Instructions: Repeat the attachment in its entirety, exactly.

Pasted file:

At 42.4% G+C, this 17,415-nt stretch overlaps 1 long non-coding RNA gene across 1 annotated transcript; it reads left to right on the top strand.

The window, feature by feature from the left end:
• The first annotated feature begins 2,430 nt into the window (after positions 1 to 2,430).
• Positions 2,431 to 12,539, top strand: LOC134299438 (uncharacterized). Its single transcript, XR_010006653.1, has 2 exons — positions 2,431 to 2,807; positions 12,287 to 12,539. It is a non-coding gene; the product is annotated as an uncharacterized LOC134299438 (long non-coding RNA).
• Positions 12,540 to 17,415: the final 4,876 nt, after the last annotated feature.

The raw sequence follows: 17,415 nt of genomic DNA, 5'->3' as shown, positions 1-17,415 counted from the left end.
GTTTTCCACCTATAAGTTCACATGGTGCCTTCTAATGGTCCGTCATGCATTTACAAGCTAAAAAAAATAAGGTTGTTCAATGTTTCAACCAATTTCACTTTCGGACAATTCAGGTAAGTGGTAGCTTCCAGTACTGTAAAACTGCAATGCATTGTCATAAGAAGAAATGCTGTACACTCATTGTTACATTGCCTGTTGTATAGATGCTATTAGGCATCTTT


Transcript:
At 42.4% G+C, this 17,415-nt stretch overlaps 1 long non-coding RNA gene across 1 annotated transcript; it reads left to right on the top strand.

The window, feature by feature from the left end:
• The first annotated feature begins 2,430 nt into the window (after positions 1 to 2,430).
• Positions 2,431 to 12,539, top strand: LOC134299438 (uncharacterized). Its single transcript, XR_010006653.1, has 2 exons — positions 2,431 to 2,807; positions 12,287 to 12,539. It is a non-coding gene; the product is annotated as an uncharacterized LOC134299438 (long non-coding RNA).
• Positions 12,540 to 17,415: the final 4,876 nt, after the last annotated feature.

The raw sequence follows: 17,415 nt of genomic DNA, 5'->3' as shown, positions 1-17,415 counted from the left end.
GTTTTCCACCTATAAGTTCACATGGTGCCTTCTAATGGTCCGTCATGCATTTACAAGCTAAAAAAAATAAGGTTGTTCAATGTTTCAACCAATTTCACTTTCGGACAATTCAGGTAAGTGGTAGCTTCCAGTACTGTAAAACTGCAATGCATTGTCATAAGAAGAAATGCTGTACACTCATTGTTACATTGCCTGTTGTATAGATGCTATTAGGCATCTTT